d. The one story that I wish had been told earlier and more often was the fact that the press actually did have what it wanted all along: A Fumo/Dougherty showdown. Had the public known that Fumo was behind Farnese's candidacy, perhaps some of the scrutiny would have rightfully shifted away from John. Though we tried making that point for weeks early on, it was largely ignored until, seemingly out of nowhere from the public's perspective, state senators from western Pa. started pumping hundreds of thousands of dollars into Farnese's warchest.
Would it have made a difference for the undeniable ties to have been reported in, say, early March? Possibly. But, you know what they say about hindsight.
(As an aside, why on earth wouldn't either of the dailies run the photo of Fumo holding Farnese's arm over his head at the victory party? I know the outgoing senator is no Burgess Meredith and the incoming senator no Balboa, but that was the one shot that summarizes the entire campaign.)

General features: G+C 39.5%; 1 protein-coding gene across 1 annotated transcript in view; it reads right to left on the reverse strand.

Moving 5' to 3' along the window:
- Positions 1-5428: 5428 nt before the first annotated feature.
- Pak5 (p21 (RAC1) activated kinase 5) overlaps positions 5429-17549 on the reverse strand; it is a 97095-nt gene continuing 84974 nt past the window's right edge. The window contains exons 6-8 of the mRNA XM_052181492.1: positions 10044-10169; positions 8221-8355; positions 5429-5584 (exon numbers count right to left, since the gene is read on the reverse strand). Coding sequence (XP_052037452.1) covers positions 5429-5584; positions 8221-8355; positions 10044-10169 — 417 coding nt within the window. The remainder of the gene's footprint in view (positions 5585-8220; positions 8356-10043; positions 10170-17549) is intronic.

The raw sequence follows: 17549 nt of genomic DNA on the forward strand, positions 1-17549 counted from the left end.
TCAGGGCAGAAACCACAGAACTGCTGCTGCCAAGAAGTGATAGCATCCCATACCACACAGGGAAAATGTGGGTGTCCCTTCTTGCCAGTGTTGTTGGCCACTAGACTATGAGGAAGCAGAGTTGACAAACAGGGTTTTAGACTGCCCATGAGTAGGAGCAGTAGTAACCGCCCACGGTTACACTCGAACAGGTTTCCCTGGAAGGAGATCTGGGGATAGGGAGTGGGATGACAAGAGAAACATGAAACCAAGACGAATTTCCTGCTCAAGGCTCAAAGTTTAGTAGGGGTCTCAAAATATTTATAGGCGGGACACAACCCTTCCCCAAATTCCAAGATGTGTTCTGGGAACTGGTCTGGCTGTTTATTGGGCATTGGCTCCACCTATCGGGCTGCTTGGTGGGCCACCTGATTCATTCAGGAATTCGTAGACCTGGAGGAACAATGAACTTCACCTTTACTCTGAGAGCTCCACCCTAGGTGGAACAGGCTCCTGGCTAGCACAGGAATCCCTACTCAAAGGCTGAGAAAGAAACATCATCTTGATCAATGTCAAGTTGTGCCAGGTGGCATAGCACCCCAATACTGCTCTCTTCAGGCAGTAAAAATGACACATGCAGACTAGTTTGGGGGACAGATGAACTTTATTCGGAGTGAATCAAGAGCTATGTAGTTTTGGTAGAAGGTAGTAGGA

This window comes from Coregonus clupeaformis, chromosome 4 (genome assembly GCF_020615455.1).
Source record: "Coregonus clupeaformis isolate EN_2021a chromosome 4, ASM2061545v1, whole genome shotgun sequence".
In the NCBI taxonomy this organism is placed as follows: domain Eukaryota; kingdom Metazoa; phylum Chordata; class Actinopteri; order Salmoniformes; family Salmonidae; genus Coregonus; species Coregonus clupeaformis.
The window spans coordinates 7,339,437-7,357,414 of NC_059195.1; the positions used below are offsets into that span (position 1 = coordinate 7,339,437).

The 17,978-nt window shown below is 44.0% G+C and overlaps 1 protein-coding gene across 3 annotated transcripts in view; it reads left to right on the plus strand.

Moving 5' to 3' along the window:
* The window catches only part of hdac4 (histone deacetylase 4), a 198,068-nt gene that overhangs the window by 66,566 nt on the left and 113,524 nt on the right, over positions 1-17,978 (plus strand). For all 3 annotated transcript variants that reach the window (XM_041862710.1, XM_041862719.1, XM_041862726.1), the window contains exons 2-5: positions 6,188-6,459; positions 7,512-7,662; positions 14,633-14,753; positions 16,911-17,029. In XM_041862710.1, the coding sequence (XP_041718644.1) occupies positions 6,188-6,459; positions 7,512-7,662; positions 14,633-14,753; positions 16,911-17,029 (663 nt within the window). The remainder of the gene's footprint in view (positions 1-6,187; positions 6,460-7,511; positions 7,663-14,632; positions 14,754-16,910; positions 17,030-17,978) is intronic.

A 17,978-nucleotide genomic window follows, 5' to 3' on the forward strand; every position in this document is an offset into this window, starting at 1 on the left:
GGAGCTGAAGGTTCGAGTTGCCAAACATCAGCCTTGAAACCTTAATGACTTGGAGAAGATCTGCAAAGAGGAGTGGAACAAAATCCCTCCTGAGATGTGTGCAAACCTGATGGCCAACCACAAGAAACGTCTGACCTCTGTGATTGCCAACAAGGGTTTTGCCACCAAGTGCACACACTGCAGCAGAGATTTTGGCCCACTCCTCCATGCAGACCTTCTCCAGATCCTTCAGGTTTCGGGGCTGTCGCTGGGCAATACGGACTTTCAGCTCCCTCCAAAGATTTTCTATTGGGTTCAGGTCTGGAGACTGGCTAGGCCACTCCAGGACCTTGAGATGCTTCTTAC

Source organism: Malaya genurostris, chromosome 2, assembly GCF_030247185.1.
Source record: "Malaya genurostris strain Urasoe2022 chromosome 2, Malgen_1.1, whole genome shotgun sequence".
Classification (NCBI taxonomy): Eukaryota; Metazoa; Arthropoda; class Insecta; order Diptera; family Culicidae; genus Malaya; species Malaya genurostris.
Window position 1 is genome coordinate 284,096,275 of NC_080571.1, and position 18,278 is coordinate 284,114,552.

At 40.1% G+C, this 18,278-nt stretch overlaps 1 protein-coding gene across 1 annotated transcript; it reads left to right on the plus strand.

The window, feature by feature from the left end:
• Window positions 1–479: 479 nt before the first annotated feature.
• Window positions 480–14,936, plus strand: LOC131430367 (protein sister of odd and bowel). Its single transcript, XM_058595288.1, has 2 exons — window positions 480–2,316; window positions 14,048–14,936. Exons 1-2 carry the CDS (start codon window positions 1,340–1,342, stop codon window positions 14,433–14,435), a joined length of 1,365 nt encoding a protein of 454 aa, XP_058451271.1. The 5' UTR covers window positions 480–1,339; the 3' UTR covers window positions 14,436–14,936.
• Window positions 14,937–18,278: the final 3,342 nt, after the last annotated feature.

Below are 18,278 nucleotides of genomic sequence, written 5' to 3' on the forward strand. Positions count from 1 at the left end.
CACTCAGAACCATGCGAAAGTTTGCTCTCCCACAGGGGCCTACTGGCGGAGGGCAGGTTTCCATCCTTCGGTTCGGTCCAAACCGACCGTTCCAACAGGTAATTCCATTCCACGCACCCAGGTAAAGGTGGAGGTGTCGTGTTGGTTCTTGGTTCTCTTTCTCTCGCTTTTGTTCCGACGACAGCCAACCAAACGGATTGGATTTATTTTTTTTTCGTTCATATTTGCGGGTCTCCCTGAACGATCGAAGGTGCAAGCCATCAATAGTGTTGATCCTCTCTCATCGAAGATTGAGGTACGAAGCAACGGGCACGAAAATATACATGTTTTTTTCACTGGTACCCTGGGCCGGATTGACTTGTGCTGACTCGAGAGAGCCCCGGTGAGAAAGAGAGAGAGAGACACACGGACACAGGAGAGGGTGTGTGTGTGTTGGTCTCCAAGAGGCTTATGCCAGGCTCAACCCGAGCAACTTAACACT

e. I wonder whether the Inquirer's editorial board ever wondered whether it'd made a major mistake when its endorsed candidate misrepresented its words in a television ad after telling them, point-blank, that he had no support from Fumo. (And how about that half-hearted nod after the fact that now he has to come out from the Fumo shadows and prove his independence? Wish I'd have read that one before April 22.)
f. I wonder whether the Committee of 70 overstepped its bounds when, on the eve of the election, it went public with the fact that it'll be putting more poll watchers on the streets to keep an eye on Dougherty backers. I mean, should a non-partisan organization really perpetuate such stories when, in retrospect, the only story to come out of the day was that not a single crazy thing happened despite thousands of volunteers out on the streets? (There is a history there between John and 70's head, Zack Stalberg, who I've long respected, but again, stories were created based on past perception not present reality.)